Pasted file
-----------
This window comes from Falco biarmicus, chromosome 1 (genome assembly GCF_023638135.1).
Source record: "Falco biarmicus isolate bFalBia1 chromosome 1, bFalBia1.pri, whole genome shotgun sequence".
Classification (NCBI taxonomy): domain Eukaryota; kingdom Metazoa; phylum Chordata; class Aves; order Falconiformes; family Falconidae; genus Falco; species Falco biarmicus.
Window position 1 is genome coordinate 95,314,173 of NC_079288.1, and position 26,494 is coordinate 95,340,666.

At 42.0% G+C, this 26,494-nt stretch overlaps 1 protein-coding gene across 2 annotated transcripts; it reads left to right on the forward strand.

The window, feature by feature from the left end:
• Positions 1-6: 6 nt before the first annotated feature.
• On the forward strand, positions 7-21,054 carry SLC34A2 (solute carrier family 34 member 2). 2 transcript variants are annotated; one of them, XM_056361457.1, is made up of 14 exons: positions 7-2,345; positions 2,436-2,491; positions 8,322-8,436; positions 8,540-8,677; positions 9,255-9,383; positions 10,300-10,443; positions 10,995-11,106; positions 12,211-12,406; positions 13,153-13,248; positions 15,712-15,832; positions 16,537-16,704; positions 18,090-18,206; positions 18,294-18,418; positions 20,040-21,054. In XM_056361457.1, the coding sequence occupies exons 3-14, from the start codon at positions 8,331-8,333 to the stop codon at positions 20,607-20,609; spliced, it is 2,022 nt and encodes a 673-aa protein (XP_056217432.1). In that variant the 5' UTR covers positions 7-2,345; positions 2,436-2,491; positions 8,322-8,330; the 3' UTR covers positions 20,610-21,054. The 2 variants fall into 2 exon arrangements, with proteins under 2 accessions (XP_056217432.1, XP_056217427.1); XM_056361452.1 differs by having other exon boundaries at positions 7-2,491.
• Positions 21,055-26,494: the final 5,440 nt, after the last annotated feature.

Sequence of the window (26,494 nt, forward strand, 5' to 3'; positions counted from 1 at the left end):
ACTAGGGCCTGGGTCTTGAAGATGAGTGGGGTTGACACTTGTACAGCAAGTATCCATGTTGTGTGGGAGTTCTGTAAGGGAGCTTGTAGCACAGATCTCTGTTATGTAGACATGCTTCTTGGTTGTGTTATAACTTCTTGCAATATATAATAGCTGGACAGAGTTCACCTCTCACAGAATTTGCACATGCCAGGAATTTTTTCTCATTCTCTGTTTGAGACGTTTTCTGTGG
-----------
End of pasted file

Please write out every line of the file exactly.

This window comes from Falco biarmicus, chromosome 1 (genome assembly GCF_023638135.1).
Source record: "Falco biarmicus isolate bFalBia1 chromosome 1, bFalBia1.pri, whole genome shotgun sequence".
Classification (NCBI taxonomy): domain Eukaryota; kingdom Metazoa; phylum Chordata; class Aves; order Falconiformes; family Falconidae; genus Falco; species Falco biarmicus.
Window position 1 is genome coordinate 95,314,173 of NC_079288.1, and position 26,494 is coordinate 95,340,666.

At 42.0% G+C, this 26,494-nt stretch overlaps 1 protein-coding gene across 2 annotated transcripts; it reads left to right on the forward strand.

The window, feature by feature from the left end:
• Positions 1-6: 6 nt before the first annotated feature.
• On the forward strand, positions 7-21,054 carry SLC34A2 (solute carrier family 34 member 2). 2 transcript variants are annotated; one of them, XM_056361457.1, is made up of 14 exons: positions 7-2,345; positions 2,436-2,491; positions 8,322-8,436; positions 8,540-8,677; positions 9,255-9,383; positions 10,300-10,443; positions 10,995-11,106; positions 12,211-12,406; positions 13,153-13,248; positions 15,712-15,832; positions 16,537-16,704; positions 18,090-18,206; positions 18,294-18,418; positions 20,040-21,054. In XM_056361457.1, the coding sequence occupies exons 3-14, from the start codon at positions 8,331-8,333 to the stop codon at positions 20,607-20,609; spliced, it is 2,022 nt and encodes a 673-aa protein (XP_056217432.1). In that variant the 5' UTR covers positions 7-2,345; positions 2,436-2,491; positions 8,322-8,330; the 3' UTR covers positions 20,610-21,054. The 2 variants fall into 2 exon arrangements, with proteins under 2 accessions (XP_056217432.1, XP_056217427.1); XM_056361452.1 differs by having other exon boundaries at positions 7-2,491.
• Positions 21,055-26,494: the final 5,440 nt, after the last annotated feature.

Sequence of the window (26,494 nt, forward strand, 5' to 3'; positions counted from 1 at the left end):
ACTAGGGCCTGGGTCTTGAAGATGAGTGGGGTTGACACTTGTACAGCAAGTATCCATGTTGTGTGGGAGTTCTGTAAGGGAGCTTGTAGCACAGATCTCTGTTATGTAGACATGCTTCTTGGTTGTGTTATAACTTCTTGCAATATATAATAGCTGGACAGAGTTCACCTCTCACAGAATTTGCACATGCCAGGAATTTTTTCTCATTCTCTGTTTGAGACGTTTTCTGTGG